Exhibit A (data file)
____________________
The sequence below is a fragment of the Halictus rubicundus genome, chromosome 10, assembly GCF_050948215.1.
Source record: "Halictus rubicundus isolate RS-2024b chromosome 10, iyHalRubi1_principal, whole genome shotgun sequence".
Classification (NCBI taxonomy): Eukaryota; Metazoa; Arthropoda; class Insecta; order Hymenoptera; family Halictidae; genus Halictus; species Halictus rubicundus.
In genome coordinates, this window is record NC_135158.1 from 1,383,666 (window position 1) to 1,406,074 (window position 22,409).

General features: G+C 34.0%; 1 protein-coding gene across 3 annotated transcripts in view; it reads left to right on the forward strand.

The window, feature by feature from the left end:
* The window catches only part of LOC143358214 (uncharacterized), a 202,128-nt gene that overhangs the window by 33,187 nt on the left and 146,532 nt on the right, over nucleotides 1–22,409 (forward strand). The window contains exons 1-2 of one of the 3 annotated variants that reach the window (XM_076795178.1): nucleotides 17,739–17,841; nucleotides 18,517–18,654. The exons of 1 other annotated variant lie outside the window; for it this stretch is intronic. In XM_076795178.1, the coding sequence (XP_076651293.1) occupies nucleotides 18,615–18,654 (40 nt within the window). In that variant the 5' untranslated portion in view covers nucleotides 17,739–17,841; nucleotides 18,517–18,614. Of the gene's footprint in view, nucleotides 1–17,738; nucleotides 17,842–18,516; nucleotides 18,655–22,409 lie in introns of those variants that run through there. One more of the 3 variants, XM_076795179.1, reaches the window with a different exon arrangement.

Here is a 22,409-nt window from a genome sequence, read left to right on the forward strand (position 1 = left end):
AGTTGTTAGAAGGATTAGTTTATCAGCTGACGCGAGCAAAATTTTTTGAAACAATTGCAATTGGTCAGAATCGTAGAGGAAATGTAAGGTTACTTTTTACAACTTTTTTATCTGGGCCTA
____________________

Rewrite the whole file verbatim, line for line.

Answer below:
The sequence below is a fragment of the Halictus rubicundus genome, chromosome 10, assembly GCF_050948215.1.
Source record: "Halictus rubicundus isolate RS-2024b chromosome 10, iyHalRubi1_principal, whole genome shotgun sequence".
Classification (NCBI taxonomy): Eukaryota; Metazoa; Arthropoda; class Insecta; order Hymenoptera; family Halictidae; genus Halictus; species Halictus rubicundus.
In genome coordinates, this window is record NC_135158.1 from 1,383,666 (window position 1) to 1,406,074 (window position 22,409).

General features: G+C 34.0%; 1 protein-coding gene across 3 annotated transcripts in view; it reads left to right on the forward strand.

The window, feature by feature from the left end:
* The window catches only part of LOC143358214 (uncharacterized), a 202,128-nt gene that overhangs the window by 33,187 nt on the left and 146,532 nt on the right, over nucleotides 1–22,409 (forward strand). The window contains exons 1-2 of one of the 3 annotated variants that reach the window (XM_076795178.1): nucleotides 17,739–17,841; nucleotides 18,517–18,654. The exons of 1 other annotated variant lie outside the window; for it this stretch is intronic. In XM_076795178.1, the coding sequence (XP_076651293.1) occupies nucleotides 18,615–18,654 (40 nt within the window). In that variant the 5' untranslated portion in view covers nucleotides 17,739–17,841; nucleotides 18,517–18,614. Of the gene's footprint in view, nucleotides 1–17,738; nucleotides 17,842–18,516; nucleotides 18,655–22,409 lie in introns of those variants that run through there. One more of the 3 variants, XM_076795179.1, reaches the window with a different exon arrangement.

Here is a 22,409-nt window from a genome sequence, read left to right on the forward strand (position 1 = left end):
AGTTGTTAGAAGGATTAGTTTATCAGCTGACGCGAGCAAAATTTTTTGAAACAATTGCAATTGGTCAGAATCGTAGAGGAAATGTAAGGTTACTTTTTACAACTTTTTTATCTGGGCCTA